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Enhancing South Africa’s Immigration Policy For Global Competitiveness

  • 5 min read

Opinion editorial by Lunga Mani, Practice Leader for Sub-Saharan Africa

In January, South Africa’s ruling party announced that the country’s immigration laws must be overhauled, as part of a resolution taken by the ANC’s Peace and Stability Commission during its 55th national elective conference.

Over the last decade, protest action surrounding the employment of foreign nationals has been prevalent – with many protestors claiming that these immigrants (legal and otherwise) were robbing South Africans of employment opportunities. This, alongside the number of illegal immigrants entering the country, has already led to various amendments of the immigration law, both policy-related and procedural.

ANC national executive committee member David Mahlobo said legislation needed to be clear on how law enforcement entities deal with asylum seekers, immigrants, and refugees.

However, is a major overhaul of the system absolutely necessary? I believe South Africa has the leading immigration framework in Sub-Saharan Africa. This framework caters for tourism, business travel, research, short term work visits, long term work visits, retirement, and permanent residency. Can it be enhanced? Absolutely. But perhaps “overhaul” may be too strong a word to describe what can be done to address the manyfold concerns of South Africa’s citizenry.

Being wary of promoting xenophobia

The ANC has already suggested it is aware that if it pushes this overhaul too far, it will likely be accused of being xenophobic. However, the party believes that current illegal immigrant concerns are leading to potential instability. As Deputy Minister of State Security and ANC NEC member, Zizi Kodwa, was quoted in December: “Without being xenophobic, we need to create domestic stability in the country. I think an uncontrolled migration and everybody else may create social instability in the country as we have seen now.” In a country where xenophobic violence flares up every few years, the language surrounding these laws – and how they are framed to the public – must be sensitively considered. I believe there will have to be a fine balance in terms of making these laws airtight, but without making legal migration to the country more difficult and discouraging the arrival of international talent.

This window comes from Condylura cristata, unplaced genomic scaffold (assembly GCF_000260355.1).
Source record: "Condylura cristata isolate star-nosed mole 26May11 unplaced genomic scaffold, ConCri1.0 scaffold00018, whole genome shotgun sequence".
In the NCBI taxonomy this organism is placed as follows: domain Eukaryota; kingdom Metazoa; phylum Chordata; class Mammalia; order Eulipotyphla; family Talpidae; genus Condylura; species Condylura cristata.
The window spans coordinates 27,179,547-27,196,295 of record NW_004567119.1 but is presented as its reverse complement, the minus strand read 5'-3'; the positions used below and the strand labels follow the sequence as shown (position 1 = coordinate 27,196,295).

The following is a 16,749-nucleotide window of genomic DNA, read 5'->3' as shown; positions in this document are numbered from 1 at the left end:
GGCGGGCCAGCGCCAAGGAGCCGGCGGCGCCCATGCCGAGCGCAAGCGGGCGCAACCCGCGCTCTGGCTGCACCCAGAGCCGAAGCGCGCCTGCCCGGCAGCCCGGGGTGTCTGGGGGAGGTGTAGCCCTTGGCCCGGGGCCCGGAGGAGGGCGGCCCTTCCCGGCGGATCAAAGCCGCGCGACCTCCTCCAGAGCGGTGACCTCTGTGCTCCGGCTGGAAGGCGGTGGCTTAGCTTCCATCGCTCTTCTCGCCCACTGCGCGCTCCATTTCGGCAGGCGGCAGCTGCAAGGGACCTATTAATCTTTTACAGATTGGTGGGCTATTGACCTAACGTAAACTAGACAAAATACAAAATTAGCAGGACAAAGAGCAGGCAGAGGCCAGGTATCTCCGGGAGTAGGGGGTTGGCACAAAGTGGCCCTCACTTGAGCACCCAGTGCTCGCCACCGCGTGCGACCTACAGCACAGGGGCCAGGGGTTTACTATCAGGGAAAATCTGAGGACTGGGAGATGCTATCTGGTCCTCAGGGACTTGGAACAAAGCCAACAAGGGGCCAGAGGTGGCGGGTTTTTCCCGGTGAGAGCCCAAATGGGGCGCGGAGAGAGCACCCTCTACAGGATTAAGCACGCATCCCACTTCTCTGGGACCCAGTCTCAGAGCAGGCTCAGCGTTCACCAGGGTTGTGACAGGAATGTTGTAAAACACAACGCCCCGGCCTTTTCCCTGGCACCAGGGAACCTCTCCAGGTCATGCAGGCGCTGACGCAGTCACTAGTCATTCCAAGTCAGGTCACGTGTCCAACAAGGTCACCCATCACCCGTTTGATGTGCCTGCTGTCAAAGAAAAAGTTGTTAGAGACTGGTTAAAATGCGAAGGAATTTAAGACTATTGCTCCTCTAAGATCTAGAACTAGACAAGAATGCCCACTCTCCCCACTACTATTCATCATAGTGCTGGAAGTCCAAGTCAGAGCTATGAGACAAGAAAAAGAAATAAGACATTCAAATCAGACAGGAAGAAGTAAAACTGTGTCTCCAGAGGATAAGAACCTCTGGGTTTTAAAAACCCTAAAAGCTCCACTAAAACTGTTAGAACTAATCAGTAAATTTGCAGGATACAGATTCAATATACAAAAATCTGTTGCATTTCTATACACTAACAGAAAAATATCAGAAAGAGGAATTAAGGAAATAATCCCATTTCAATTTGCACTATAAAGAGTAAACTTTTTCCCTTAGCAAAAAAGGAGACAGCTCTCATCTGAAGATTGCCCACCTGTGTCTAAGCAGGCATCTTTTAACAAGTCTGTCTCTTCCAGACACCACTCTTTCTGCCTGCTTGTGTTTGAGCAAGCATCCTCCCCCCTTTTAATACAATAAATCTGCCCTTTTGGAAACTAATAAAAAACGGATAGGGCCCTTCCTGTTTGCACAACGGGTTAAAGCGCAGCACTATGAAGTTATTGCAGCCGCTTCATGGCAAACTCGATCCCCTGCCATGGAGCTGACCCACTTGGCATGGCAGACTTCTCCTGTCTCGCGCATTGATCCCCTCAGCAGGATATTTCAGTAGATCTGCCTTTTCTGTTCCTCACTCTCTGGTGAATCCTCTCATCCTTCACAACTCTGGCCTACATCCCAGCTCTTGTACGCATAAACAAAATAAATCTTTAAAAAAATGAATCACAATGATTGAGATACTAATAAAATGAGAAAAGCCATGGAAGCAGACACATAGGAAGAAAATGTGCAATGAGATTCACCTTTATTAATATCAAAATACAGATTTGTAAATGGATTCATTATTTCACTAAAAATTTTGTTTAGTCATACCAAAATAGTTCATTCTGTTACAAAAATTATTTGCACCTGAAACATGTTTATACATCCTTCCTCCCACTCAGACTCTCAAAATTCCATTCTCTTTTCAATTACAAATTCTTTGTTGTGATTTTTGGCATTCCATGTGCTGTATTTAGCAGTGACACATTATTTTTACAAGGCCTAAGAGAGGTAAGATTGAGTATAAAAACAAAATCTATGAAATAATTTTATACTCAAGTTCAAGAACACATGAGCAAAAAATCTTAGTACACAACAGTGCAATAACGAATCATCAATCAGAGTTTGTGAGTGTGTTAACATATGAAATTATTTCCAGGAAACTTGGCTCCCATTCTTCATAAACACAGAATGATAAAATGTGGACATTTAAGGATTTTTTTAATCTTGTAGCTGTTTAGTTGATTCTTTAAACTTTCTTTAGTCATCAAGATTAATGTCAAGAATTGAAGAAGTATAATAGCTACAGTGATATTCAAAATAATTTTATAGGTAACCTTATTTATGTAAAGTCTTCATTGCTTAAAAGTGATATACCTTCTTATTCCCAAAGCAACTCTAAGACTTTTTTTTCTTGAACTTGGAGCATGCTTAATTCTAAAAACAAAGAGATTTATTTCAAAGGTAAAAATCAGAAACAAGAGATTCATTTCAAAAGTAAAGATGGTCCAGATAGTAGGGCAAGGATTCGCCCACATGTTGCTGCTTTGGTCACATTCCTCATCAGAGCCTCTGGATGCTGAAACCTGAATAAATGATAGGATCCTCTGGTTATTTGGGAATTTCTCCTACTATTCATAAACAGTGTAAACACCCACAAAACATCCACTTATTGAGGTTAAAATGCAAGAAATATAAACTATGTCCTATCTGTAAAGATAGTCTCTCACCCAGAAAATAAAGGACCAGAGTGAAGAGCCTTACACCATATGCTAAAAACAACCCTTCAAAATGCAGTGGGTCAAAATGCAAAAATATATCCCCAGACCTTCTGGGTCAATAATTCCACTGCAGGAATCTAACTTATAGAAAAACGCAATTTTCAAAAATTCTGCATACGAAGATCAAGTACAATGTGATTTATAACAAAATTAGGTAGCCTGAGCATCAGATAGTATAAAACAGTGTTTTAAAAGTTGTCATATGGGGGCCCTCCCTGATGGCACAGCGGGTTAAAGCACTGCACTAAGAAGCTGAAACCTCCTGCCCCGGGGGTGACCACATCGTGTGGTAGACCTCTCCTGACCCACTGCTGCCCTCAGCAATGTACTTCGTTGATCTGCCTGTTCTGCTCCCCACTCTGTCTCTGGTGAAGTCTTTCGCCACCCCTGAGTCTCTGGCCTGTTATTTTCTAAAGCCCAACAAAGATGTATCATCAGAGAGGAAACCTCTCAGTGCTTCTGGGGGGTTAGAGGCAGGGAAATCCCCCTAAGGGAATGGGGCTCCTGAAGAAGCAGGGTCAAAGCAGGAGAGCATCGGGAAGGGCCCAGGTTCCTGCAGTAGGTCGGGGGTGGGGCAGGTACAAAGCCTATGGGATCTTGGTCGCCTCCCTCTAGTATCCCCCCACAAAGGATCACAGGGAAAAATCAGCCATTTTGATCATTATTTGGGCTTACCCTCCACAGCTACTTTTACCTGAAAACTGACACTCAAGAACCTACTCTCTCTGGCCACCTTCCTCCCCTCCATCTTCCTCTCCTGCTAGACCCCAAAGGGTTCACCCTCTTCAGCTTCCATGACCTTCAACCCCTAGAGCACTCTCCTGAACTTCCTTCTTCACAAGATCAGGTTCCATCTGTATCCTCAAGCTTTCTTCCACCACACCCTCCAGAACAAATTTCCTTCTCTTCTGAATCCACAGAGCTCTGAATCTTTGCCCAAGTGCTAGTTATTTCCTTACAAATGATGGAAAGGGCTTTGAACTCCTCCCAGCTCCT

Examining our neighbours’ behaviour

South Africa has the most progressive immigration framework in the sub-Saharan region, as visas cater for the needs of both people and the economy. Most other countries offer only business or entry visas, short term permits for emergency work related to maintenance or repairs of equipment, long-term permits for professional employment, and a residence to enable one to stay whilst employed or studying. Angola has a mandatory ratio of locals to foreign nationals of 70/30. In Mozambique, for a company to qualify to employ a foreign national, a company is required to have employed a certain number of locals and Nigeria requires companies to employ two locals for every foreign national employed. It’s unclear if such stringent legislation would be a benefit to South Africa, which attracts a talented workforce from across the continent and beyond. Instead, perhaps we can lean towards more targeted permits, such as those that cater for semi-skilled work that locals may be less inclined to do. A good example of this is a Rwandan H4 work permit for semi-skilled foreign nationals from any country within the East African Community.  

Digitalisation, new visas, and heightening on-the-ground efficiency

Any overhaul of immigration policy must be an evidence-based initiative to ensure that the country attracts and retains the skills it needs.

For any country to deal with huge unemployment that South Africa faces, entrepreneurs must be encouraged to make the country their new home. As such, start-up visa options in targeted areas including fintech, robotics or even nanotechnology can go a long way in attracting and retaining such foreign nationals.

The Department of Home Affairs was recently accused of inadvertently “turning foreign nationals into illegal immigrants”, due to a backlog of more than 56 000 visa applications (across all categories) that was revealed in a parliamentary response. Some procedures around adjudication of applications will need to be reviewed to encourage investments and talent attraction in the country, and hopefully combat illegal immigration. 

Digitalisation of the immigration system can also go a long way in making it effective, efficient, transparent, and predictable to its users. Furthermore, a funding model must be designed to ensure that the immigration system is self-funding so that it can keep abreast with technological developments and recruit more employees to deliver services timely. Finally, a trusted traveller programme for some of South African companies or leading global organisations who may need to have their people travelling to South Africa on a regular basis can be go a long in easing mobility to the country.

The question remains, would all of these changes amount to an “overhaul” of the system? Regardless, change is necessary, and could help open doors for investors and bolster employment opportunities in South Africa.